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. Last Updated: 07/27/2016

New Rebel Chief Said Dead and Alive

SOUTHERN CHECHNYA -- Russian agencies reported Monday that Zelimkhan Yandarbiyev, the successor to the late Chechen rebel leader Dzhokhar Dudayev, had been killed in the breakaway republic, but rebel commanders calmly dismissed the reports as disinformation.


"He is in a perfect state. It is another lie from the Russian side," said Lieutenant Colonel Doku Makhayev, deputy commander of the southwestern front and a member of the Chechen rebels' defense committee.


Earlier, Interfax and Itar-Tass had reported that Yandarbiyev was killed in the village of Urus Martan during a fire fight among Chechen rebel factions, quoting sources in the Russian-backed government in Grozny.


"I know he was not in Urus Martan last night and that he was not killed," Makhayev said Monday, sitting in his headquarters in a secret location in southern Chechnya.


"At 1600 I talked to my chief of staff who said he had contact with him just an hour before. There had been no shootout or attack at all."


If Makhayev and other rebel commanders were lying they were acting well. Their dismissals were offhand and they said journalists could meet with Yandarbiyev Tuesday.


Interfax also later retracted its report, citing a high-ranking official in the Federal Security Service as saying it was Yandarbiyev's nephew who had been killed.


The commander of Russian troops in Chechnya, General Vyacheslav Tikhomirov, had also cautioned that the report was unconfirmed. But he also joined Russian officials in using the reports as an opportunity to portray the Chechen rebels as divided and fighting over the leadership.


Field commanders were "fighting for spheres of influence and the money bag," Interfax quoted Tikhomirov as saying. "After Dudayev's death, there was no politician among his supporters who could take his place."


"After the death of Dudayev, or his departure from the political scene, a struggle for his position was inevitable," General Lev Rokhlin, a deputy whose forces captured the Chechen regional capital Grozny last year, told Reuters. "This position was not going to be given up just like that."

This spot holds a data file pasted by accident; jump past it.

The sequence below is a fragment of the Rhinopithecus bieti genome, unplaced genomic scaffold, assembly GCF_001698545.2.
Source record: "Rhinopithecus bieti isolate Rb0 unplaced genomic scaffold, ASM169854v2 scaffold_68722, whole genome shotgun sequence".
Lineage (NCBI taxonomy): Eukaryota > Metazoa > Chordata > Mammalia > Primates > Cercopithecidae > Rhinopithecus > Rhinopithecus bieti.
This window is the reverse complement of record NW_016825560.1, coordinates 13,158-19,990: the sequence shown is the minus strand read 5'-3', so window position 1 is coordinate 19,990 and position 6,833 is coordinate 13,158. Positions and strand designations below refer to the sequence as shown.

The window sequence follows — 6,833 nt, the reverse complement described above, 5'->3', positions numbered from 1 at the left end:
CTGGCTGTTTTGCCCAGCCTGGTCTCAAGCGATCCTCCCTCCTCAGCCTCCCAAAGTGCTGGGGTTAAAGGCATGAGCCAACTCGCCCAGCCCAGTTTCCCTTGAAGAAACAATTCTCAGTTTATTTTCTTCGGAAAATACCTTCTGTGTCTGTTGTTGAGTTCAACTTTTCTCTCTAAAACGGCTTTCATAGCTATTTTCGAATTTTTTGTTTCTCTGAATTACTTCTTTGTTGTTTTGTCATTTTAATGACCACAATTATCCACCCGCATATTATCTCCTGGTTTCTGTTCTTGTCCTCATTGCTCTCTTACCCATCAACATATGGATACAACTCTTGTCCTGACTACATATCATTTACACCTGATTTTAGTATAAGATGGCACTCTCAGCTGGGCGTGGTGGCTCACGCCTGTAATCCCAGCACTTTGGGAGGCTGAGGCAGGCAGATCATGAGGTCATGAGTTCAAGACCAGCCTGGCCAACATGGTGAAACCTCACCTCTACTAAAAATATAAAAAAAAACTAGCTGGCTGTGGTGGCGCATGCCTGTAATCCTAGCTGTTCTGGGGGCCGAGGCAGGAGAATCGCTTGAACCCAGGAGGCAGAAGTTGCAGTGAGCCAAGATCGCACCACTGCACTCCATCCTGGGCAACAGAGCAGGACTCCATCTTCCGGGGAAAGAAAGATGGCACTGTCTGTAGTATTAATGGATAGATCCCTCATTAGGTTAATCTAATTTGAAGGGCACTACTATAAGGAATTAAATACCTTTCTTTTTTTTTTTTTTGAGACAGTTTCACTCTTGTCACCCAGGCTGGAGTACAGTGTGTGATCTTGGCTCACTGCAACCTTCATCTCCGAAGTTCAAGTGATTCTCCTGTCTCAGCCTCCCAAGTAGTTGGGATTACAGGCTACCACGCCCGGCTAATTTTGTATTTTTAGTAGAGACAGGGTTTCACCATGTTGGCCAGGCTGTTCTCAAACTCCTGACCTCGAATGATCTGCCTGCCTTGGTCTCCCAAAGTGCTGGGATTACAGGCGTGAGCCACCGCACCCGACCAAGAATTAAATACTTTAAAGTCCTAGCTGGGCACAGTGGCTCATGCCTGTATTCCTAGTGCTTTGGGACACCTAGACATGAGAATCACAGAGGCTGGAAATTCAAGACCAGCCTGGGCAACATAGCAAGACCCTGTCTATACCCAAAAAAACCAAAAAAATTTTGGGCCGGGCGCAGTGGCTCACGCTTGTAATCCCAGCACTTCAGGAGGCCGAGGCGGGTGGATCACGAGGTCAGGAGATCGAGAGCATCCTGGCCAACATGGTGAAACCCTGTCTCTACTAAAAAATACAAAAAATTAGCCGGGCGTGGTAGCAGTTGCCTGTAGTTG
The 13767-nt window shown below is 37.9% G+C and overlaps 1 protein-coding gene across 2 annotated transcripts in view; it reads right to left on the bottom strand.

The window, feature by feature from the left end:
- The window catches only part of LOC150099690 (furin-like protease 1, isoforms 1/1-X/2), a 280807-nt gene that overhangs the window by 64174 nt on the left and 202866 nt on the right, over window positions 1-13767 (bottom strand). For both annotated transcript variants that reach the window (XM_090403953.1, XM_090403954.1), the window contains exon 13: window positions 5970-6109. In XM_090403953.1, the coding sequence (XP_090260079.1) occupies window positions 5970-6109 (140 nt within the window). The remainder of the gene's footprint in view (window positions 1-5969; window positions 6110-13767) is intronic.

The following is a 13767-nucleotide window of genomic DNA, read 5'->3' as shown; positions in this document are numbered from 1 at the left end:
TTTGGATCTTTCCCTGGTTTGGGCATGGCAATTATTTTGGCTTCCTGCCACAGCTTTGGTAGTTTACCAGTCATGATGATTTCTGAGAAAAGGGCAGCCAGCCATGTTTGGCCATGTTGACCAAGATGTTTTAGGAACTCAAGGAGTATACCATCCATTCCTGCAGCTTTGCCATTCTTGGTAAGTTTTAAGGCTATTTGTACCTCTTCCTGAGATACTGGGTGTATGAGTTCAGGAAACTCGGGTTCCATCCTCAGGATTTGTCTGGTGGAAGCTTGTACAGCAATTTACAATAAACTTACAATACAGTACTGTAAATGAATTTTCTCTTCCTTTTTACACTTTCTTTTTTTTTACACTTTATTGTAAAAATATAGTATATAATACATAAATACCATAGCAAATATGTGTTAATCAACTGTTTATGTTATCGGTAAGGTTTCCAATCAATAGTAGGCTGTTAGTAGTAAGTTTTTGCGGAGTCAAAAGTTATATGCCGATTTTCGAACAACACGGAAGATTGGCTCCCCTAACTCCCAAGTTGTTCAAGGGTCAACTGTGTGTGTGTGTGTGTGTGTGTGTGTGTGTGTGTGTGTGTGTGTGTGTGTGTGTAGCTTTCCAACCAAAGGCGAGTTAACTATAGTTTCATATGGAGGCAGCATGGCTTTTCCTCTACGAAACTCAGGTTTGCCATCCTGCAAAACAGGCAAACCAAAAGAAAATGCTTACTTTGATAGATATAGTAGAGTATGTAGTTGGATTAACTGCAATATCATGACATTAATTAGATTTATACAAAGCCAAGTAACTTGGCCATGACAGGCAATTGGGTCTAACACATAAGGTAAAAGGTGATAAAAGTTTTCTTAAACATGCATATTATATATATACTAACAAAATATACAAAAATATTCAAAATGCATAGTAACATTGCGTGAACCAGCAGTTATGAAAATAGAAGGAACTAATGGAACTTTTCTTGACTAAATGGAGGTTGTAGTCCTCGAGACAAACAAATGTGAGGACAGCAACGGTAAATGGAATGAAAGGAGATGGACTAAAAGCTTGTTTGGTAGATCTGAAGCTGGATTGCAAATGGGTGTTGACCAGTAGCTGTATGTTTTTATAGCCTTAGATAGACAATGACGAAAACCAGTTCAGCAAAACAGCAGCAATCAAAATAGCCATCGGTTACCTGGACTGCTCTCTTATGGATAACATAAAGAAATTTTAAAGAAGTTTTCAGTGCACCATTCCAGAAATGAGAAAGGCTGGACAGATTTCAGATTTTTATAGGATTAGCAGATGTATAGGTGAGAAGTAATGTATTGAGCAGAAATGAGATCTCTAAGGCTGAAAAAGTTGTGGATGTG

Although Makhayev said this was all disinformation, he also said the rebels were taking precautions. He said previous false statements of attacks on rebels leaders had been followed two or three days later by a real attack.


It was not possible Monday to confirm that Yandarbiyev was alive, or dead.


Several times in recent months rebel commanders have been inaccurately reported killed or injured, including Chechen chief of staff Aslan Maskhadov, the sources usually being from inside the Moscow-installed government in Grozny.


While Makhayev said it would be possible for journalists to meet Yandarbiyev on Tuesday, he said fighting and aerial bombardments would make it difficult.


Not long before he spoke, Russian military jets flew over and could be heard bombing the area around Goiskoye and Komsomolskoye, in central Chechnya, barely 20 kilometers from Grozny.


Makhayev joined other rebel commanders in confirming his support for Yandarbiyev, who took over from Dzhokhar Dudayev, killed in a targeted rocket attack April 21.


Another report from the RIA agency stating that hardline rebel commander Shamil Basayev had been appointed commander in chief of the Chechen forces also could not be confirmed. Basayev gained notoriety by leading a raid on the southern Russian town of Budyonnovsk last June.


Such an appointment would have dangerous implications for Maskhadov, the current chief of staff. But rebel commanders said Monday that no significant changes in personnel had been made following Dudayev's death, with the exception of Yandarbiyev's appointment to replace him.